During last week’s ‘educational’ trip myself and two colleagues took a group of learners to visit Peppa Pig World in Paulton’s Park. Whilst the group were more interested in the rides than they were in Peppa or George, my imagination was captivated by a floating globe at the park’s entrance.
Before starting this project I believed that reflections were always brightest at the edges of any given object. Whilst a sphere has no tangible edge, to the viewer there is a perceived edge, my belief was that this outside edge is always more reflective than the centre. In 3D, this is achieved by using what is called a Fresnel gradient in the material’s reflection channel. These Chrome Effect Smileys are a good example of this.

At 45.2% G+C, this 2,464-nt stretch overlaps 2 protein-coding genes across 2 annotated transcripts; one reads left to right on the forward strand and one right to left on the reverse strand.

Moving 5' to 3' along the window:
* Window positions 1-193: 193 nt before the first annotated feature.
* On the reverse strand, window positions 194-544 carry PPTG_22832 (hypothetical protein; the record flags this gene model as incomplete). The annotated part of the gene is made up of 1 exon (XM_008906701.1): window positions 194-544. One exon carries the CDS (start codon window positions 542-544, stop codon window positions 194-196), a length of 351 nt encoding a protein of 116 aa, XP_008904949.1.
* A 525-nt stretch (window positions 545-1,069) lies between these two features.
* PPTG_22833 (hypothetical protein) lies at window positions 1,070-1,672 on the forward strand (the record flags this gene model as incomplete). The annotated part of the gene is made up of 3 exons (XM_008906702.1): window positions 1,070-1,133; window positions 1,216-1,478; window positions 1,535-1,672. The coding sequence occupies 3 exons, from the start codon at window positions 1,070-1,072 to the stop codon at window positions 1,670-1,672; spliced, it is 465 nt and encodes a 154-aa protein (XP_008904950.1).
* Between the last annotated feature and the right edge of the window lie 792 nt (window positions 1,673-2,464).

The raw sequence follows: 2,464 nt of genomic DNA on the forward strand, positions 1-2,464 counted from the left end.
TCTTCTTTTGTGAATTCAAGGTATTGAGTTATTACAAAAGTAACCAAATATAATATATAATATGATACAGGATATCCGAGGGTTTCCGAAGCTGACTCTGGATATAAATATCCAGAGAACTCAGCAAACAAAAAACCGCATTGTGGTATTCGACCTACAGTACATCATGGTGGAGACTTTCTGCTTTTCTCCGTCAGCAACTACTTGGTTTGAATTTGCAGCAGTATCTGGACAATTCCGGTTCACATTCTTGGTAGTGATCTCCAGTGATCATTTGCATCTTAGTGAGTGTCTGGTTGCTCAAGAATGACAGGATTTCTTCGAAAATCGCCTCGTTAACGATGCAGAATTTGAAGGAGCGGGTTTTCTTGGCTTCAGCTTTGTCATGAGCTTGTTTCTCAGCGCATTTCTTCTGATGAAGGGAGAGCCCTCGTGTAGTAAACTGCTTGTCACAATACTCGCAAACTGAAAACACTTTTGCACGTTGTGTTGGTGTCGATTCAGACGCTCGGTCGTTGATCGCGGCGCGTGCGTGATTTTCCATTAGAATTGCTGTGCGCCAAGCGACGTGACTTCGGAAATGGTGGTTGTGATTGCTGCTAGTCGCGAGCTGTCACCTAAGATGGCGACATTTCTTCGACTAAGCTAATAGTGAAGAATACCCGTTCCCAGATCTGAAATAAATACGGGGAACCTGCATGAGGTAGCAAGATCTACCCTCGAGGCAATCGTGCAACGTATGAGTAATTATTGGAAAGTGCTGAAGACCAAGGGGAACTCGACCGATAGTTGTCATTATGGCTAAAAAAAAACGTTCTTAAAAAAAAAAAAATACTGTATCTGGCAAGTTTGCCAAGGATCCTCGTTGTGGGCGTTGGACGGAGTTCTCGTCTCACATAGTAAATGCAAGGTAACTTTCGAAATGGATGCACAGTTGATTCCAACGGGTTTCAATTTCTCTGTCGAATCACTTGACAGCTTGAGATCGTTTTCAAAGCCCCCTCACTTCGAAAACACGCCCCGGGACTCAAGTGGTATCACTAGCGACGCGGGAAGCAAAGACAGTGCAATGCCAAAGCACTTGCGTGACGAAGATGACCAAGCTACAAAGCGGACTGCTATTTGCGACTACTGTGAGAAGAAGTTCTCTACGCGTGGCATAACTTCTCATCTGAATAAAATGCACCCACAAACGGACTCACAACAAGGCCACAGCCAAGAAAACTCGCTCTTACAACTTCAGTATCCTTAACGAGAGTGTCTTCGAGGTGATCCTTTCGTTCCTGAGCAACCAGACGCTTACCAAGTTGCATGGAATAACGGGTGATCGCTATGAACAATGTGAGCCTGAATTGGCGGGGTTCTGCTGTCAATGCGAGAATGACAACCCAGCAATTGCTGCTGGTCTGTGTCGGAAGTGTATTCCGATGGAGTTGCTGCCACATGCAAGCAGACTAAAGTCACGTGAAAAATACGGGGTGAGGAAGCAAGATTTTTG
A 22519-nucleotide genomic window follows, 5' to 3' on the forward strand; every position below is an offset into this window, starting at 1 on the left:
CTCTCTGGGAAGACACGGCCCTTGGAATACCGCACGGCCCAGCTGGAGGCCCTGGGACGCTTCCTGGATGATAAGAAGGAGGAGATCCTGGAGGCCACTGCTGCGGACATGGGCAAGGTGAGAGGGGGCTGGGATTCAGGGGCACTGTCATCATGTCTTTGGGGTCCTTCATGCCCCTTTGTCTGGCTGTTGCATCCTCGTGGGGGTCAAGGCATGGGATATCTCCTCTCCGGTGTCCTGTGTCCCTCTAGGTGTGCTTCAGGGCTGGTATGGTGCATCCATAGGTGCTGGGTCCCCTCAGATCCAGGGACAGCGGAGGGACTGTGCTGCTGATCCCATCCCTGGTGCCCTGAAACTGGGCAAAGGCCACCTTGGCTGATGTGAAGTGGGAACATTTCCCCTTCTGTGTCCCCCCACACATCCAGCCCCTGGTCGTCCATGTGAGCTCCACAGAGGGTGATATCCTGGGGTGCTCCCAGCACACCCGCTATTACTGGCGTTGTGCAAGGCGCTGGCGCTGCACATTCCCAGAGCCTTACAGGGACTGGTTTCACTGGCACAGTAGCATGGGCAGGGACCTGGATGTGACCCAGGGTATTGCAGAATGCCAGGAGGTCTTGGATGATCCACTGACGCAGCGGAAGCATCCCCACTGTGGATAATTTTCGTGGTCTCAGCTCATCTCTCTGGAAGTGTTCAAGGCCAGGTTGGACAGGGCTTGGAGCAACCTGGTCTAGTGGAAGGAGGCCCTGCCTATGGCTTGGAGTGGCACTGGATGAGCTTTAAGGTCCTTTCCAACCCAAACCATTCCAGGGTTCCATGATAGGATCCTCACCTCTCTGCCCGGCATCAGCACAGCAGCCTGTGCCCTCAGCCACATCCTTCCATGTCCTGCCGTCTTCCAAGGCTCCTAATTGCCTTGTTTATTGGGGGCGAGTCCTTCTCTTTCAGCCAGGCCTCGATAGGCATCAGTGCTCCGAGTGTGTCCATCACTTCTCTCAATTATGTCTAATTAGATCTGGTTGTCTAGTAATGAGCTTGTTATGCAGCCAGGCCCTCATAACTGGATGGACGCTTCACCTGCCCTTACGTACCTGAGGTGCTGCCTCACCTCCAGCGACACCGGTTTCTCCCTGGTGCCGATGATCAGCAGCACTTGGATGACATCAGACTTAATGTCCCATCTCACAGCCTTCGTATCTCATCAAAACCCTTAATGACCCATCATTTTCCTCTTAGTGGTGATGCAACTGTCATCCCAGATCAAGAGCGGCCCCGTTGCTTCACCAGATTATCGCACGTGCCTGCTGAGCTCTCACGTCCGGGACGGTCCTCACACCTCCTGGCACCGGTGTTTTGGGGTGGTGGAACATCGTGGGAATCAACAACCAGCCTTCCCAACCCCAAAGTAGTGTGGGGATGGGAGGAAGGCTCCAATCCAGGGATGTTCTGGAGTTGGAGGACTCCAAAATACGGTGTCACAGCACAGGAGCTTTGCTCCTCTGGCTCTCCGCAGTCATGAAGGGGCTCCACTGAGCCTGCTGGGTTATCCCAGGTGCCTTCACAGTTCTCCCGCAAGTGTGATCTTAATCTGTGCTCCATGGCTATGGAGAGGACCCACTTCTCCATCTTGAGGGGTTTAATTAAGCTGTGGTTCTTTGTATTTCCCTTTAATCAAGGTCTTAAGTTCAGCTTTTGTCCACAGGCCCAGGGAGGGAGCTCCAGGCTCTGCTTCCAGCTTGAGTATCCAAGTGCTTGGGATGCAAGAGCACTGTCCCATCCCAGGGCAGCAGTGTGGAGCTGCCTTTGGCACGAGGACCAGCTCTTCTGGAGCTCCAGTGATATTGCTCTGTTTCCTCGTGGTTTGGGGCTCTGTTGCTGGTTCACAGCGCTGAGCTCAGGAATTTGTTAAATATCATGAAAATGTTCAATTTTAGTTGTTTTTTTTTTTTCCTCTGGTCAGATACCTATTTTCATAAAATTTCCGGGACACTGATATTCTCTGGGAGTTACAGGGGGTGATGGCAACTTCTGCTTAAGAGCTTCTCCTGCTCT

As I wandered around this floating globe I was pleased to see that this theory proved to true (note in the second image how the colour of the red roof tiles changes), however, the transition from bright to dark reflection happened far quicker than I expected. My guess is that this is because, from the viewer’s perspective, the angle at which the light is bouncing must change quickly as the angle of the sphere’s surface changes. This is something that will need further research but as I’ve already said that I’d make a post about how the HDRI Panorama was used as a source of light, this research will have to come later.